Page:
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You think weddings are expensive? Try getting a divorce.

Most people are completely unaware of how financially devastating it can be to break up a marriage, says Laurie Campbell, executive director of Credit Canada.

"The biggest mistakes I see are people underestimating how much it will cost, not preparing for that ahead of time and using credit to supplement their financial needs, which can land them in serious trouble," she says.

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The complexity and cost of each divorce depends on the couples' situation: whether they own a home, whether they have kids, whether they are both working, and also on whether it is an amicable split.

Dividing a huge asset like a family home is a challenge, Ms. Campbell says. If they cannot agree or afford to have one person buy the other out, the couple can sell the house and split the money.

But dividing debt is even more complicated, Ms. Campbell says. "We see this here all the time – where one spouse has racked up joint debt and the other spouse is on the hook."

If you are thinking about getting a divorce, Ms. Campbell suggests you think about these financial considerations.

1. Whose debt is it? Decide who will be responsible for the debt you as a couple have incurred – things like credit cards, lines of credit and mortgages. If you have a secondary credit card, you will be considered responsible for the debt – unless you can prove that you never used it.

2. Educate yourself. If your partner has been responsible for looking after the family finances, brush up on your financial literacy. If you have been a stay-at-home parent, your work skills will also need to be updated. To cut costs, look into free courses via community agencies or the government.

3. Check your credit rating. Even if you trust your spouse, order your personal and joint credit report from each of the two credit-reporting agencies, Equifax and Trans Union. If unknown debts have been racked up under your name, overlooking this could cost you years in debt repayments. If you have signed up for any type of credit and your spouse used it, you are responsible.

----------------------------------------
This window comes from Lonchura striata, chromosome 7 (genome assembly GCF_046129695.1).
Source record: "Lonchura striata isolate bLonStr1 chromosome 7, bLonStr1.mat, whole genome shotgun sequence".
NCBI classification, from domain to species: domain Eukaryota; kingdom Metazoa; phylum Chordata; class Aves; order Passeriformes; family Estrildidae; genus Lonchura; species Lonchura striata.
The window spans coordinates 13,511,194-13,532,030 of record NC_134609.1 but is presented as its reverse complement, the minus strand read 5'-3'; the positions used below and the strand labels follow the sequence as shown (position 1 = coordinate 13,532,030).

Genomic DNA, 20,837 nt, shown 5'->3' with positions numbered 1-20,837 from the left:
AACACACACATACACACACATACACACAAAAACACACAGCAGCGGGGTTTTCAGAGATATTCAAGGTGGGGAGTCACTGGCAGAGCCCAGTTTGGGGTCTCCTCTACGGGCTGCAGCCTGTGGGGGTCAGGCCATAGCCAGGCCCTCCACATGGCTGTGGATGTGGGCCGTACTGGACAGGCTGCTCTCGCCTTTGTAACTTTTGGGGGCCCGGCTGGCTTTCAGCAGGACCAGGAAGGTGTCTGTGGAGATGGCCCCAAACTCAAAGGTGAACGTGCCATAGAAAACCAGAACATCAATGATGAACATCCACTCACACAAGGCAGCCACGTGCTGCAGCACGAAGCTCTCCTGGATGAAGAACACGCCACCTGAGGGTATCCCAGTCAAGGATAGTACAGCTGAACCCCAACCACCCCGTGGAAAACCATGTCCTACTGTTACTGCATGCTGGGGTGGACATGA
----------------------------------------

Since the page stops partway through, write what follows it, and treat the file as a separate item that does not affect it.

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4. Pare back your lifestyle. Be prepared to live without the perks that your relationship affords you and your children. The cleaning lady, your children's summer camps, overseas holidays, as well as lavish spending on clothing and dinners out might have to go. This may be your new reality.

5. Create an emergency fund. You never know when you're going to get mad and throw in the towel with your relationship, so it's a good idea to set aside some "mad money." Ideally, save between three and six months of living expenses to cover rent, utilities, food, transportation and other necessities.

6. Create your single-life financial plan. Freedom does not come cheap. You will need to figure out moving expenses, first and last month's rent, utility deposits and other expenses that you think you will need to move on with your new life. If you need help creating a budget, contact your financial planner or visit a not-for-profit credit-counselling agency for assistance.

7. Get a lawyer. Find out your legal rights prior to proceeding with divorce. By doing your homework, you may be able to save time and money. Look up the Federation of Law Societies of Canada for the list of lawyers near you. A lawyer will help you decide how to divide things like the family house and cottage, as well as investments like TFSAs, RRSPs, so on.

8. The taxman cometh. When dividing up your assets, look into the tax implications of the assets you each take and try to reduce the taxman's share. For instance, a couple with both a home and a cottage should know that once they separate, they will each be able to use principal residence exemptions to shelter properties from tax. So, it would make sense for each of them to take one of the properties.

Roma Luciw is the web editor of the Globe Investor personal finance site and writes for the Home Cents blog. If you have an idea for a set of personal finance tips, email her at

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About the Author
Personal Finance Web Editor

Roma Luciw is the Globe and Mail’s personal finance editor. She has worked at the Globe as a business journalist since 2001, covering stock markets, breaking news, and most recently anything that helps regular Canadians manage their own money. More

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